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Omaha's city election: What to know about Tuesday's primary
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Omaha's city election: What to know about Tuesday's primary

Polling place

Bancroft Elementary School in South Omaha was used as a polling location on Nov. 3, 2020.

The first act of Omaha’s 2021 city election comes to a close Tuesday.

Two candidates for mayor and two candidates in each of seven City Council districts will advance to Omaha’s May 11 general election.

In the mayoral race, incumbent Republican Jean Stothert, seeking a third term, faces challenges from four Democrats: Nonprofit leader Jasmine Harris, commercial real estate broker RJ Neary, Omaha Public Schools board member Kimara Snipes and North High School teacher Mark Gudgel.

Five of the seven City Council district races are competitive and feature at least four candidates. Those races are in South Omaha (District 4), northeast Omaha (District 2), southwest Omaha (District 5), downtown/midtown area (District 3) and the north-central area, including Dundee, Benson and Florence (District 1).

Northwest Omaha’s District 7 race and west-central Omaha’s District 6 contest have one incumbent and one challenger, both of whom will move on to the general election.

Omaha’s city elections are nonpartisan, which means the top two vote-getters in each race will advance to the general election, regardless of party affiliation.

Polling locations are open from 8 a.m. to 8 p.m. for those planning to vote in person. You can find information about your polling location by visiting votedouglascounty.com or by calling 402-444-8683.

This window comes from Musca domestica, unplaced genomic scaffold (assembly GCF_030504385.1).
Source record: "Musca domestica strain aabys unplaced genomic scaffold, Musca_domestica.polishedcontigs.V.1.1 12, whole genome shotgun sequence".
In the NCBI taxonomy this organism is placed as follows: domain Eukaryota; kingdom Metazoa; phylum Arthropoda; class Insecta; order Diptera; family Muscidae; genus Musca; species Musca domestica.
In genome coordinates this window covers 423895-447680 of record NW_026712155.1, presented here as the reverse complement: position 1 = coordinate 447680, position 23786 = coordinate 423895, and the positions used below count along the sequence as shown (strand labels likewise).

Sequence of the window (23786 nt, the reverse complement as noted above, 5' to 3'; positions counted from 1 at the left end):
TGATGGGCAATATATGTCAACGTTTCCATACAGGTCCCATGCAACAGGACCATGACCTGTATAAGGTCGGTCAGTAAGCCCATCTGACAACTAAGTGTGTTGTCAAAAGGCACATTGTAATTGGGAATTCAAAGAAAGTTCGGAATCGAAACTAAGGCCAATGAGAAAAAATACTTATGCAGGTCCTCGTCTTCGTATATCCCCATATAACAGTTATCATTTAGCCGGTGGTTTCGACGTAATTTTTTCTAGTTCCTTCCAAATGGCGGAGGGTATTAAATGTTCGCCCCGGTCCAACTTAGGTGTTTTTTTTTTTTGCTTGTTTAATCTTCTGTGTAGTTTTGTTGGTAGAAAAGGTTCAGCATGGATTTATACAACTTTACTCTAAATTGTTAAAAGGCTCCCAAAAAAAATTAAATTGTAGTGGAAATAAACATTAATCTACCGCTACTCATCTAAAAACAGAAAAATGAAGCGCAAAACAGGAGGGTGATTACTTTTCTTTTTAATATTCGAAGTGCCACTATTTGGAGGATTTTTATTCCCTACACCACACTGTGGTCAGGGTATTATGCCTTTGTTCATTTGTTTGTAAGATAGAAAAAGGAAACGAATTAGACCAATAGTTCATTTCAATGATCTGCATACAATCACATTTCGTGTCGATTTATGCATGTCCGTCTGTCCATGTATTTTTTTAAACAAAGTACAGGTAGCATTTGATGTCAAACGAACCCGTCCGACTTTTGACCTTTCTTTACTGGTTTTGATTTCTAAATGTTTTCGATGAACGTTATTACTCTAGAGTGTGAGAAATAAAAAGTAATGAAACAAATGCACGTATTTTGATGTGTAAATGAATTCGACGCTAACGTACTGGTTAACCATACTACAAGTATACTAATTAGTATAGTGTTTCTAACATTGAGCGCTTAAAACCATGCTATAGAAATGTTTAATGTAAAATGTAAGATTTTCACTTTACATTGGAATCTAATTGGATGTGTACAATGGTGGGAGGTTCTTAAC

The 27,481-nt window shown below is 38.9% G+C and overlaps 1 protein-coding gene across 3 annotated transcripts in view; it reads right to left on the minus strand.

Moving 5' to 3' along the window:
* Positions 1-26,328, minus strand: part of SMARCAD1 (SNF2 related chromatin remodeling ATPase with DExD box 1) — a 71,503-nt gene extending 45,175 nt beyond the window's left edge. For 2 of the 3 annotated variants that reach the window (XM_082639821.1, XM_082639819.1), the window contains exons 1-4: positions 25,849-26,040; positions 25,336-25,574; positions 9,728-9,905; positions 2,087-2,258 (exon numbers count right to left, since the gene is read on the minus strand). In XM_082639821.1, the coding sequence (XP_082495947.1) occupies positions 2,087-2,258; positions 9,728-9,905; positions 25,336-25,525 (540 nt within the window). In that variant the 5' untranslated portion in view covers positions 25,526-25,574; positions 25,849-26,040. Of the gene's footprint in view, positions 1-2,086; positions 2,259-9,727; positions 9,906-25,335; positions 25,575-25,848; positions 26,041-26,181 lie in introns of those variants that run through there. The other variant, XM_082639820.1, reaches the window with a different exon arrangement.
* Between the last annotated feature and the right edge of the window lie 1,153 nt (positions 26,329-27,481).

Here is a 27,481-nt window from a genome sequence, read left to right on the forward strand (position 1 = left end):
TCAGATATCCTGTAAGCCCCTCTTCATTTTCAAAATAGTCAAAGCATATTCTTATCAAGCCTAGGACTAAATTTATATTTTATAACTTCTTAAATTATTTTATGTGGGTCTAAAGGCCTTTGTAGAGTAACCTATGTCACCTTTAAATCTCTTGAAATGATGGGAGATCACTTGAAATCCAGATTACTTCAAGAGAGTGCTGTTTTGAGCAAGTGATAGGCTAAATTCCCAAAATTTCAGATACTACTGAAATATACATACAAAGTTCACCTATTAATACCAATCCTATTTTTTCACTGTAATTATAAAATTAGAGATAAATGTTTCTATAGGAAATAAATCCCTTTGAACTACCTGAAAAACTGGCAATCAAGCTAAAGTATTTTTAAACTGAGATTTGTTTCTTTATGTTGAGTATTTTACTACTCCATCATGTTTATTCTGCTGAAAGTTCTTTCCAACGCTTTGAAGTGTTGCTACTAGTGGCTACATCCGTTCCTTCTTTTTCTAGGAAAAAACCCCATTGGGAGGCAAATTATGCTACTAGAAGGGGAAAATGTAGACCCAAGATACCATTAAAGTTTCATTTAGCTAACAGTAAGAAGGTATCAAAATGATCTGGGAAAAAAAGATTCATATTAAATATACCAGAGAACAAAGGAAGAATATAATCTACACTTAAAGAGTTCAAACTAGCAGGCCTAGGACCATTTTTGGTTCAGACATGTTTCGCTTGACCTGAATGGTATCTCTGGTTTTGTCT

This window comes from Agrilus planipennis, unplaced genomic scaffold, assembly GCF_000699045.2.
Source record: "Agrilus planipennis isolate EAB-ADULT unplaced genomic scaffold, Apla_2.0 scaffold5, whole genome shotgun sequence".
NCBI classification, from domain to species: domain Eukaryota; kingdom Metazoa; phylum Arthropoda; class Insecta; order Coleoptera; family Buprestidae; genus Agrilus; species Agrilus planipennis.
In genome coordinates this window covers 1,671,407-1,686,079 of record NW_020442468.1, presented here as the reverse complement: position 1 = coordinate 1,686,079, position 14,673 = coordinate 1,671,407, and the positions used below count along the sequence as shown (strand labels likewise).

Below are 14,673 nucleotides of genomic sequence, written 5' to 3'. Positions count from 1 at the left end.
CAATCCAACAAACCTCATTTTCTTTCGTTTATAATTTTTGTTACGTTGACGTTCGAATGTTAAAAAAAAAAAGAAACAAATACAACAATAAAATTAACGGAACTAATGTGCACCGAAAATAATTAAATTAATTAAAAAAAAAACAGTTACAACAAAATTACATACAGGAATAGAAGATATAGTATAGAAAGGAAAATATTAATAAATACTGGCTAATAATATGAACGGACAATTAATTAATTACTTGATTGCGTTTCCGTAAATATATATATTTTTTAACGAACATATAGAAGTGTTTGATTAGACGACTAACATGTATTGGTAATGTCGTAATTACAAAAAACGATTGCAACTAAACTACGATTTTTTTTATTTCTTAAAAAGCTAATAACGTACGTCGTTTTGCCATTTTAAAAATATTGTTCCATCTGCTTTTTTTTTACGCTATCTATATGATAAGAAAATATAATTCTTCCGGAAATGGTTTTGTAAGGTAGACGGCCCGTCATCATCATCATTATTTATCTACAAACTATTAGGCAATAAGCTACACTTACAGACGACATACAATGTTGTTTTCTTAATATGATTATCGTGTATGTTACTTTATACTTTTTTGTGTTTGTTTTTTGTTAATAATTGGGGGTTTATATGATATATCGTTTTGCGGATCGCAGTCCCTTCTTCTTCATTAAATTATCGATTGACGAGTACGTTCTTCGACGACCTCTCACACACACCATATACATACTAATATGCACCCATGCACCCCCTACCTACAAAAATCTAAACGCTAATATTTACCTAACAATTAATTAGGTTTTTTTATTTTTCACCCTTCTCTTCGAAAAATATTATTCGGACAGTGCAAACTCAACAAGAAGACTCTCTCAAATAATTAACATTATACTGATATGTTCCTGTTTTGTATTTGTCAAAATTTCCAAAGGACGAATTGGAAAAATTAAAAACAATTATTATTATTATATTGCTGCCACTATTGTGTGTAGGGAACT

People who still have a mail-in ballot need to take it to one of 13 drop-box locations or to the Douglas County Election Commission, 12220 West Center Road, before 8 p.m. Tuesday.

It’s too late to put early ballots in the mail because they will not reach election officials in time to be counted.

“Postmarks do not count — they have to be in our possession by 8 p.m. (Tuesday),” said Brian Kruse, Douglas County election commissioner.

Kruse urged people with early ballots to double-check that they have signed the back of the envelope. Ballots with missing signatures will be thrown out.

Tens of thousands of people have already cast their votes. The Election Commission had received about 50,000 mail-in ballots as of Monday morning, which represented about 66% of the 76,600 early ballots that were sent to voters, Kruse said.

He’s expecting about 30% turnout by eligible voters. That would be a high-water mark for an Omaha primary election because historically, turnout in city primaries hovers around 20%.

Kruse partly attributed the expected turnout bump to higher participation in absentee voting. He said a strong slate of candidates and carryover excitement from the 2020 presidential election likely played a role, too.

“We’re looking for a decent turnout,” Kruse said.

Omaha’s 174 polling locations will practice social distancing and offer hand sanitizer, disinfectant wipes, masks and new pens to each voter, Kruse said.

“We are asking voters — even if you’ve had your vaccine — please, please wear a mask to the polling place (Tuesday), or accept one of ours to protect our fellow poll workers and (fellow) voters,” Kruse said.

Preliminary vote tallies will begin being released at 8 p.m. Check Omaha.com for results.

Omaha mayors, from the beginning to now

reece.ristau@owh.com,

402-444-1127, @reecereports

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Reece covers Omaha City Hall, including the City Council and Mayor's Office, and how decisions by local leaders affect Omaha residents. He's a born-and-raised Nebraskan and UNL graduate. Follow him on Twitter @reecereports. Phone: 402-444-1127​

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